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  • Pastor Tim Yee

Kingdom Vision


“To: The Angel who makes this possible!”


John 17:20-23

“My prayer is not for them alone. I pray also for those who will believe in me through their message, that all of them may be one, Father, just as you are in me and I am in you. May they also be in us so that the world may believe that you have sent me. I have given them the glory that you gave me, that they may be one as we are one—I in them and you in me—so that they may be brought to complete unity. Then the world will know that you sent me and have loved them even as you have loved me.”


I had the great honor to preach to the congregation at Greater Victory Temple in Seaside where my friend Pastor Ronald Britt is senior pastor. Though I preached to a camera with a largely empty sanctuary, the room was still filled with joy. The handful of volunteers and staff present punctuated my sermon with “Amen!” which helped this Presbyterian pastor get excited to preach here again.


As part of my sermon, I shared Revelation 7:9-12 which gives this vision of our eternal destiny as a diverse people of God worshiping at the feet of King Jesus:


“After this I looked, and behold, a great multitude that no one could number, from every nation, from all tribes and peoples and languages, standing before the throne and before the Lamb.” (Verse 9). I couldn’t help but point out that I was a Chinese American pastor from a largely white Presbyterian church preaching at a black Pentecostal church because amidst our differences we share the most important thing: Jesus Christ, the God who came to save and the King who came to serve. It was a joy to get a small glimpse last Sunday of God’s future kingdom where every skin color, language and church denomination will be worshiping King Jesus for eternity. I live my life today with the future reality of this eternal Christmas community in mind.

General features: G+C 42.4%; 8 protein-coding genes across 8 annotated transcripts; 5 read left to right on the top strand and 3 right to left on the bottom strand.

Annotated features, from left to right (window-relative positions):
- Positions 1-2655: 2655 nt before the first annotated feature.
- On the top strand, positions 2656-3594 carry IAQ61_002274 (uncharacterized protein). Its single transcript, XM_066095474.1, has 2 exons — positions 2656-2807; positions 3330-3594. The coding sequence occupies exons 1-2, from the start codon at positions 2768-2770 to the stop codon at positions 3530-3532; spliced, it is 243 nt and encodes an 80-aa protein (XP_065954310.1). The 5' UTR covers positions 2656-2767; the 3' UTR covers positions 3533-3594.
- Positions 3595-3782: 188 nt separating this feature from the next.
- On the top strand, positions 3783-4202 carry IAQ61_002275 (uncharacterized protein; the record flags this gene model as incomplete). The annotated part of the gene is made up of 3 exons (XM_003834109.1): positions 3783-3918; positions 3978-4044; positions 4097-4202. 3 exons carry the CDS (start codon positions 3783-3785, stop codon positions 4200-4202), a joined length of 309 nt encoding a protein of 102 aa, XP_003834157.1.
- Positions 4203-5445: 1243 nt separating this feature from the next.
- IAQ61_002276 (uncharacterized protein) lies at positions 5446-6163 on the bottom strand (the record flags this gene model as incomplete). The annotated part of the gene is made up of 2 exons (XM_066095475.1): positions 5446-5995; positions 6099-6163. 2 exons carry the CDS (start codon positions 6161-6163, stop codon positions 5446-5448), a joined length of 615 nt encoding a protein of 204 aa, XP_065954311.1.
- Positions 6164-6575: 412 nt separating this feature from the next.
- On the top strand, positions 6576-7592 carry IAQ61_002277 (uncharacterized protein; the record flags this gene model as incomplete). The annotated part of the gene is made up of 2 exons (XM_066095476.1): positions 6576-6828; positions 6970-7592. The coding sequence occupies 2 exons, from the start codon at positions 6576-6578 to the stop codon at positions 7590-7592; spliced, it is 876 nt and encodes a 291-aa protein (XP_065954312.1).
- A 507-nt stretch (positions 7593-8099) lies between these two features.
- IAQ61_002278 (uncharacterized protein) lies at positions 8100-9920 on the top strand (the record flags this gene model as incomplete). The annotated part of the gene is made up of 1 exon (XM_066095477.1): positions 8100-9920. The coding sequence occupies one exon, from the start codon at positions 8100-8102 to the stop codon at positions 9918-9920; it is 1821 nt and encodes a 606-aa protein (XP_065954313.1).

John 17 records Jesus’ prayer for his followers, that we would be “one”. For the past 25 years has used me as a bridge to other Christian denominations and ethnic groups as we work together for the gospel to be shared in word and deed. Unity among Christians is how Jesus says the world will know through the Son the love that God has for us (verse 23).


The picture above was sent by our friend, Sister Martha Henry, who received this note from someone who has been personally blessed by the food pantry at her home. Because of the partnership between Greater Victory Temple and Carmel Presbyterian Church, hundreds of people are getting essential food and supplies while being introduced to the good news that Jesus Christ is their true hope. Martha regularly tells people when they ask why she does this that it’s not about her generosity but because of the hope we have in Jesus Christ. Christian unity can be a powerful force for good.


One day we will bow down before Jesus with Presbyterians, Baptists, Pentecostals, Catholics and Orthodox…celebrating with God how he used our small efforts of partnering together for his good news to be made known. I get excited about this kingdom vision as we draw near to Christmas, remembering that Christ came that the whole world would know God’s love and the eternal life that is found in Christ alone.


QUESTIONS TO CONSIDER:

How does this kingdom vision of diverse people worshiping Jesus encourage you today? How could you participate in a bridge-building activity with Christians that might look different than you or even have different doctrinal traditions? Where we can focus on what we agree upon more than our differences? What distinctions are important to keep even as we strive for unity?


PRAYER:

Jesus, you prayed that your followers would be one. Help me to be a bridge to other Christians that might be different than me. I pray that our oneness would be a witness to your love that an unbelieving world might take notice and give glory to you. I long for the day when all people will bow down to worship you, King Jesus. Come, Lord Jesus, come! Amen.

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